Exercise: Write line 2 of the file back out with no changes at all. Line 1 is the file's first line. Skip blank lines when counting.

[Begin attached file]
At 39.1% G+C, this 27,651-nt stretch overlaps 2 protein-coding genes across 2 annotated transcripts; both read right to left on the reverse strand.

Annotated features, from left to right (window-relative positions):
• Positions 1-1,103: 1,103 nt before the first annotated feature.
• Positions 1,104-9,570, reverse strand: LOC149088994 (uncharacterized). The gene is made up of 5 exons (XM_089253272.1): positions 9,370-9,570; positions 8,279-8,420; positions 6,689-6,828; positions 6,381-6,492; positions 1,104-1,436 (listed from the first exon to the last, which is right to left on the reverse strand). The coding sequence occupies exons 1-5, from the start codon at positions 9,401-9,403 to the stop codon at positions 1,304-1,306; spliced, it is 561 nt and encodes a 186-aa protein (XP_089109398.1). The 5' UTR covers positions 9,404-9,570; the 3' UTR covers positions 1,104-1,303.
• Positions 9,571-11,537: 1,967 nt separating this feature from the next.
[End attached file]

Annotated features, from left to right (window-relative positions):